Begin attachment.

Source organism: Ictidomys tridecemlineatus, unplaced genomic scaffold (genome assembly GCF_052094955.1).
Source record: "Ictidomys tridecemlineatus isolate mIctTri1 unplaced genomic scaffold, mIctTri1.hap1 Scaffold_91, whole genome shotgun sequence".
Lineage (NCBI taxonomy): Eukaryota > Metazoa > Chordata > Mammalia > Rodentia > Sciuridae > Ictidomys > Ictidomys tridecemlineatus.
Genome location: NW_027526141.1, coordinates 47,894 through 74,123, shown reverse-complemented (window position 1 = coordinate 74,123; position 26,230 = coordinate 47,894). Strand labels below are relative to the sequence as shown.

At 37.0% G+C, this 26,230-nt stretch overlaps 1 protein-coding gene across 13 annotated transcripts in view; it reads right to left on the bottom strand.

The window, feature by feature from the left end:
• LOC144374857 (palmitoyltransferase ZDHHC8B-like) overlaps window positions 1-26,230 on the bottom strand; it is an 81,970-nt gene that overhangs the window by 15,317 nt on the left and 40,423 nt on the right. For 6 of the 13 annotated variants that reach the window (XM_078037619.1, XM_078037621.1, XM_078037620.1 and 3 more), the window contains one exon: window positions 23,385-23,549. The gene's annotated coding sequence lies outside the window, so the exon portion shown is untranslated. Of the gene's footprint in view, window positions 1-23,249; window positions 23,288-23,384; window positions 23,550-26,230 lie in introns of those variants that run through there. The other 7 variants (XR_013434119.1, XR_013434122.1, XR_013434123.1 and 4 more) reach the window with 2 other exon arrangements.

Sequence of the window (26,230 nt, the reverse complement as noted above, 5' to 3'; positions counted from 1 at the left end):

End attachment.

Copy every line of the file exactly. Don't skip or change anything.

Source organism: Ictidomys tridecemlineatus, unplaced genomic scaffold (genome assembly GCF_052094955.1).
Source record: "Ictidomys tridecemlineatus isolate mIctTri1 unplaced genomic scaffold, mIctTri1.hap1 Scaffold_91, whole genome shotgun sequence".
Lineage (NCBI taxonomy): Eukaryota > Metazoa > Chordata > Mammalia > Rodentia > Sciuridae > Ictidomys > Ictidomys tridecemlineatus.
Genome location: NW_027526141.1, coordinates 47,894 through 74,123, shown reverse-complemented (window position 1 = coordinate 74,123; position 26,230 = coordinate 47,894). Strand labels below are relative to the sequence as shown.

At 37.0% G+C, this 26,230-nt stretch overlaps 1 protein-coding gene across 13 annotated transcripts in view; it reads right to left on the bottom strand.

The window, feature by feature from the left end:
• LOC144374857 (palmitoyltransferase ZDHHC8B-like) overlaps window positions 1-26,230 on the bottom strand; it is an 81,970-nt gene that overhangs the window by 15,317 nt on the left and 40,423 nt on the right. For 6 of the 13 annotated variants that reach the window (XM_078037619.1, XM_078037621.1, XM_078037620.1 and 3 more), the window contains one exon: window positions 23,385-23,549. The gene's annotated coding sequence lies outside the window, so the exon portion shown is untranslated. Of the gene's footprint in view, window positions 1-23,249; window positions 23,288-23,384; window positions 23,550-26,230 lie in introns of those variants that run through there. The other 7 variants (XR_013434119.1, XR_013434122.1, XR_013434123.1 and 4 more) reach the window with 2 other exon arrangements.

Sequence of the window (26,230 nt, the reverse complement as noted above, 5' to 3'; positions counted from 1 at the left end):